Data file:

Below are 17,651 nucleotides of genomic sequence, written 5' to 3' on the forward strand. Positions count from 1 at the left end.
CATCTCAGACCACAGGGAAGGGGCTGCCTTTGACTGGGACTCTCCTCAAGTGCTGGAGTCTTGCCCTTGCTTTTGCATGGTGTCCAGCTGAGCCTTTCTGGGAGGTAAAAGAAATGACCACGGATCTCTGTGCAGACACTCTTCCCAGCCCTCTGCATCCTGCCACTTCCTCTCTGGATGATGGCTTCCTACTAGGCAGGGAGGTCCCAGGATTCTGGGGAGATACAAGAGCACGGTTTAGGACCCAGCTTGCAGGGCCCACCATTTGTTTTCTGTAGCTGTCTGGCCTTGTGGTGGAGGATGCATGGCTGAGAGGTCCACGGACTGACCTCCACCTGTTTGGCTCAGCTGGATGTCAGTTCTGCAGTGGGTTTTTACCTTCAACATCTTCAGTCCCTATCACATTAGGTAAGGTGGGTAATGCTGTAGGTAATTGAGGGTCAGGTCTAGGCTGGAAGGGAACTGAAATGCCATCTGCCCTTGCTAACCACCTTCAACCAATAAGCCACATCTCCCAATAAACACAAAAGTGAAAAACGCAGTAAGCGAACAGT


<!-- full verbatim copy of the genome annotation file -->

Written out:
Below are 17,651 nucleotides of genomic sequence, written 5' to 3' on the forward strand. Positions count from 1 at the left end.
CATCTCAGACCACAGGGAAGGGGCTGCCTTTGACTGGGACTCTCCTCAAGTGCTGGAGTCTTGCCCTTGCTTTTGCATGGTGTCCAGCTGAGCCTTTCTGGGAGGTAAAAGAAATGACCACGGATCTCTGTGCAGACACTCTTCCCAGCCCTCTGCATCCTGCCACTTCCTCTCTGGATGATGGCTTCCTACTAGGCAGGGAGGTCCCAGGATTCTGGGGAGATACAAGAGCACGGTTTAGGACCCAGCTTGCAGGGCCCACCATTTGTTTTCTGTAGCTGTCTGGCCTTGTGGTGGAGGATGCATGGCTGAGAGGTCCACGGACTGACCTCCACCTGTTTGGCTCAGCTGGATGTCAGTTCTGCAGTGGGTTTTTACCTTCAACATCTTCAGTCCCTATCACATTAGGTAAGGTGGGTAATGCTGTAGGTAATTGAGGGTCAGGTCTAGGCTGGAAGGGAACTGAAATGCCATCTGCCCTTGCTAACCACCTTCAACCAATAAGCCACATCTCCCAATAAACACAAAAGTGAAAAACGCAGTAAGCGAACAGT